Kitty is fed up. Dogs have all the fun. They can play in the park, howl, chase robbers, and even be film stars. Cats don’t do much that’s very exciting. But Kitty’s owner thinks she’s forgotten all about being a cat and lists all the best things they do, along with some of the more stupid habits of the average dog.
Cat-owners will like this as feline independence definitely comes off best. It’s a ‘grass is always greener’ story about appreciating what you have. Lydia Monks has a bright, witty style and the double page of the dogs in the park has plenty to point out and discuss. The dog looks particularly miserable in the scenes showing the downside of being canine and his appearance in ‘disguise’ as a cat on the final page is quite funny.
This is a decent-enough book. There is a positive if slightly simplistic moral and older children could benefit from a discussion about their own likes and dislikes about being themselves – would they actually want to be someone else? In general however the story lacks any real narrative and suffers from double-standards: the poor dog looks utterly depressed when told how stupid he is and at the end he wishes to be a cat himself, somewhat undermining the book’s apparent message of self-acceptance. The text too is printed in a bold font which is intrusive and uncomfortable to read.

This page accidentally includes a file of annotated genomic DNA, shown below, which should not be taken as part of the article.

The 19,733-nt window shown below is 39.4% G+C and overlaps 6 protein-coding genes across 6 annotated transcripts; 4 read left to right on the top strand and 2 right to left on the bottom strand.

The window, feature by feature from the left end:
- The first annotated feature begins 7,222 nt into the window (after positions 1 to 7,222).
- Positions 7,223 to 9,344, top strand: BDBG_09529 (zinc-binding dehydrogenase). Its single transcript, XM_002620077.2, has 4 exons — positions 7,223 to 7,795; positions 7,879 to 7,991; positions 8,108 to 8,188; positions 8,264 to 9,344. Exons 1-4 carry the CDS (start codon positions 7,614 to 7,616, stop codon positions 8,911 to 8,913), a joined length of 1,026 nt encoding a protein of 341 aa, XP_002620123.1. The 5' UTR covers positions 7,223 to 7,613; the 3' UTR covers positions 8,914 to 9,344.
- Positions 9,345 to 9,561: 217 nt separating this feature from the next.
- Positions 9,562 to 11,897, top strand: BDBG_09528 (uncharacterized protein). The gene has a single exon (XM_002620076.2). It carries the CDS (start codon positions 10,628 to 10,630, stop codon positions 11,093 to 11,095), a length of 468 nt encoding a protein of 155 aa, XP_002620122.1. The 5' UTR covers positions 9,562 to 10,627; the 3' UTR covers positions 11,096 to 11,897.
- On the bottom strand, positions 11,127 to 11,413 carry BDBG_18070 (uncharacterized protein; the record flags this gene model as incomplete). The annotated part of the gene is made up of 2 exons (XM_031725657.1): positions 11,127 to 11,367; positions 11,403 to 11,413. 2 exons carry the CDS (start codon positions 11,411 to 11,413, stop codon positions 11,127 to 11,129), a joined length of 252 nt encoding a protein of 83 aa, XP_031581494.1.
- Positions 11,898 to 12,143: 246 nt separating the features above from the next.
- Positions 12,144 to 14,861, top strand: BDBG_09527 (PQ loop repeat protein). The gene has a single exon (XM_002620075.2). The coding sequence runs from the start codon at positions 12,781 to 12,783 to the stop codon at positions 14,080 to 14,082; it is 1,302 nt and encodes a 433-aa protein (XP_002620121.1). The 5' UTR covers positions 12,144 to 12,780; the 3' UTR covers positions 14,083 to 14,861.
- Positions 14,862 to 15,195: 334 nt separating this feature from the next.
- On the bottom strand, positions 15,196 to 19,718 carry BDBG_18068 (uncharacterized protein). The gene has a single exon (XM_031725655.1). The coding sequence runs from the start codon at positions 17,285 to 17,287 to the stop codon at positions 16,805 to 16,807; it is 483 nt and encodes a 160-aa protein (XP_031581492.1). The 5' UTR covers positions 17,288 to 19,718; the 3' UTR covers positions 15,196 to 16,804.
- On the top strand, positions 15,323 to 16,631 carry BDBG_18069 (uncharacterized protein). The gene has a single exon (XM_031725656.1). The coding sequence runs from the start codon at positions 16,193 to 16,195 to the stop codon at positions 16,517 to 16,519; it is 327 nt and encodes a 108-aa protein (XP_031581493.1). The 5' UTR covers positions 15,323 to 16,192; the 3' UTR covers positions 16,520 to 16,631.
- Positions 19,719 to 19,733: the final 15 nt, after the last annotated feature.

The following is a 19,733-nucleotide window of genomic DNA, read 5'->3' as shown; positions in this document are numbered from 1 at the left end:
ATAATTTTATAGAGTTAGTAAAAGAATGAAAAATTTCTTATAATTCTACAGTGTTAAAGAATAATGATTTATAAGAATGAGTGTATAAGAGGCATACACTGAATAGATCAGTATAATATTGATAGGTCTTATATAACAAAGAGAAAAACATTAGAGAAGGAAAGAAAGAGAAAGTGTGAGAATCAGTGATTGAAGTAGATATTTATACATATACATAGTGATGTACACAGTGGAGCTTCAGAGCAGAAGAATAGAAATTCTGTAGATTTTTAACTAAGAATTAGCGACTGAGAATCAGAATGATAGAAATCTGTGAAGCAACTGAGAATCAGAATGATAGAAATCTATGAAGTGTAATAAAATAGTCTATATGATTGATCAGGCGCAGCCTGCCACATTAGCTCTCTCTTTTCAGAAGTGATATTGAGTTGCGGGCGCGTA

Satisfactory but not satisfying.